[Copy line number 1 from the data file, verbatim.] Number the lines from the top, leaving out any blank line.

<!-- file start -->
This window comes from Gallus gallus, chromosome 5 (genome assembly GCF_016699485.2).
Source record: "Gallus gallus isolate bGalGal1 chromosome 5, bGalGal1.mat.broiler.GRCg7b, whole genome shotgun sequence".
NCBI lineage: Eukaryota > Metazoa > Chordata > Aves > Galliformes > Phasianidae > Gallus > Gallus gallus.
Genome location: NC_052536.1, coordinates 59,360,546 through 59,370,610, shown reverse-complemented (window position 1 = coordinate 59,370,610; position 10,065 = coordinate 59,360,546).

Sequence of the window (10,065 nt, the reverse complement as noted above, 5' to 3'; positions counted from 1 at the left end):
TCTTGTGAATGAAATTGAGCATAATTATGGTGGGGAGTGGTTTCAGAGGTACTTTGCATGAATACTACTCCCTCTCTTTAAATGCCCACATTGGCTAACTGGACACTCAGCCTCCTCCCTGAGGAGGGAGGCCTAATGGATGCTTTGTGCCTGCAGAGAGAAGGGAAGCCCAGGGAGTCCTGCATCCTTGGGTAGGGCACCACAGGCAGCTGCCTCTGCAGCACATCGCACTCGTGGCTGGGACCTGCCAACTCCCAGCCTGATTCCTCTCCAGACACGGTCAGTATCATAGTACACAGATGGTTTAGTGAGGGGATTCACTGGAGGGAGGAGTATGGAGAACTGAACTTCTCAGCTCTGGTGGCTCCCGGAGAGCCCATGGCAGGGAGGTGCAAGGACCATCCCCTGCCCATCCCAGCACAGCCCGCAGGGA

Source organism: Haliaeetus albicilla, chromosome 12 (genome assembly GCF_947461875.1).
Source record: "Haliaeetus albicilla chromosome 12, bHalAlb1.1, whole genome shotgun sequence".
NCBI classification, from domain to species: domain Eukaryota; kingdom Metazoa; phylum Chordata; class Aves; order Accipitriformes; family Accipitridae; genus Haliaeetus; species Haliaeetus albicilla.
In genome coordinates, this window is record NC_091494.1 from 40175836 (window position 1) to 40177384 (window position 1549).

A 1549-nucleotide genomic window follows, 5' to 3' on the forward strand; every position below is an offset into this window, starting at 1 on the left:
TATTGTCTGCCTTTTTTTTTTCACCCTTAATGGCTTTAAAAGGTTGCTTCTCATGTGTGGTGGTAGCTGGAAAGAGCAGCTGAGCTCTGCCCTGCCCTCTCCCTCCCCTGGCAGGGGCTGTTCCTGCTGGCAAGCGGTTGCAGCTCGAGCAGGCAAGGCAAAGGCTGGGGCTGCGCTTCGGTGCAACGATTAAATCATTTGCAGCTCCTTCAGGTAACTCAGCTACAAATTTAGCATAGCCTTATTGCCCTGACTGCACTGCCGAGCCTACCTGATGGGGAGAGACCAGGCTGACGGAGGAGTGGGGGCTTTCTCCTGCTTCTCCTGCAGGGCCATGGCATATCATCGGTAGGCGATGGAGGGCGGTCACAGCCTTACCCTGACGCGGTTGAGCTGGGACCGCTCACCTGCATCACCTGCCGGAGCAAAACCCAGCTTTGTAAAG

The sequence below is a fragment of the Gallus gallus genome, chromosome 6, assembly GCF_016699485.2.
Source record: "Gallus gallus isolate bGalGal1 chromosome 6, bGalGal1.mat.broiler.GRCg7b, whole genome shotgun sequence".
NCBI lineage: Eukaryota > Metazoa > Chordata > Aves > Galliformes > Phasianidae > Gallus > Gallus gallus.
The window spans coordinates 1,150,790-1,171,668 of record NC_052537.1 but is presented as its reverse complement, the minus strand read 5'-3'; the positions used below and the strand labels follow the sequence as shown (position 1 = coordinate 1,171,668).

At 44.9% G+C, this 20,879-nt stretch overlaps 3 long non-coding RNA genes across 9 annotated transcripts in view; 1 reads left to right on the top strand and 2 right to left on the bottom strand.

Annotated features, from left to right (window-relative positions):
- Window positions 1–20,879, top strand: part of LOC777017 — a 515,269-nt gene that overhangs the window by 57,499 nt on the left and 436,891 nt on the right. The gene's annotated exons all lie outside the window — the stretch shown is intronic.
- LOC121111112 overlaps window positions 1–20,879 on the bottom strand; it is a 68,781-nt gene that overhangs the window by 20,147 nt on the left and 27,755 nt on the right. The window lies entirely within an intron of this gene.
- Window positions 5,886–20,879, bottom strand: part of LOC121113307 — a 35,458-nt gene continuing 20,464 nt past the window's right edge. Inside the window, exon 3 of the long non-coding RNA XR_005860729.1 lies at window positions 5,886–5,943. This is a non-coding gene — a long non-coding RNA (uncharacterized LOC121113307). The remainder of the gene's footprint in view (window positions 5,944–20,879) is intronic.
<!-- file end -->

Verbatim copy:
This window comes from Gallus gallus, chromosome 5 (genome assembly GCF_016699485.2).